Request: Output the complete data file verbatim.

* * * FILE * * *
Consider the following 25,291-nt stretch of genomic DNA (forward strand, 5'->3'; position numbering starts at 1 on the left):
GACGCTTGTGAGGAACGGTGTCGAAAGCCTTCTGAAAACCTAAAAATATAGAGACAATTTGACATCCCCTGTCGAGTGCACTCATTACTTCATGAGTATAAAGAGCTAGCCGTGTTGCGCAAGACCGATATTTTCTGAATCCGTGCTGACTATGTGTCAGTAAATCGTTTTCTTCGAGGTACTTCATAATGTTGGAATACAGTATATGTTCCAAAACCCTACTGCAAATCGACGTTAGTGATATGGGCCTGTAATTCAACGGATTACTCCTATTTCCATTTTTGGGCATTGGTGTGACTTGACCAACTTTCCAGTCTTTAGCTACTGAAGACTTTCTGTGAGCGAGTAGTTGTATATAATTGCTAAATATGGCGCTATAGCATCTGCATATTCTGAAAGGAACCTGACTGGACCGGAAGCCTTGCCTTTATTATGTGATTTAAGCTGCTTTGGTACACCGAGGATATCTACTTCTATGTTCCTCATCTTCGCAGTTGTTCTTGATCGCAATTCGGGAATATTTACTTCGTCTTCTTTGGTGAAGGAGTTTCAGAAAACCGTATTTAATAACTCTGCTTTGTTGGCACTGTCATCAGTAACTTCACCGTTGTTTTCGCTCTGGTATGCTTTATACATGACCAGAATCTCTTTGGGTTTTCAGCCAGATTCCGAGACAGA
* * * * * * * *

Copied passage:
Consider the following 25,291-nt stretch of genomic DNA (forward strand, 5'->3'; position numbering starts at 1 on the left):
GACGCTTGTGAGGAACGGTGTCGAAAGCCTTCTGAAAACCTAAAAATATAGAGACAATTTGACATCCCCTGTCGAGTGCACTCATTACTTCATGAGTATAAAGAGCTAGCCGTGTTGCGCAAGACCGATATTTTCTGAATCCGTGCTGACTATGTGTCAGTAAATCGTTTTCTTCGAGGTACTTCATAATGTTGGAATACAGTATATGTTCCAAAACCCTACTGCAAATCGACGTTAGTGATATGGGCCTGTAATTCAACGGATTACTCCTATTTCCATTTTTGGGCATTGGTGTGACTTGACCAACTTTCCAGTCTTTAGCTACTGAAGACTTTCTGTGAGCGAGTAGTTGTATATAATTGCTAAATATGGCGCTATAGCATCTGCATATTCTGAAAGGAACCTGACTGGACCGGAAGCCTTGCCTTTATTATGTGATTTAAGCTGCTTTGGTACACCGAGGATATCTACTTCTATGTTCCTCATCTTCGCAGTTGTTCTTGATCGCAATTCGGGAATATTTACTTCGTCTTCTTTGGTGAAGGAGTTTCAGAAAACCGTATTTAATAACTCTGCTTTGTTGGCACTGTCATCAGTAACTTCACCGTTGTTTTCGCTCTGGTATGCTTTATACATGACCAGAATCTCTTTGGGTTTTCAGCCAGATTCCGAGACAGA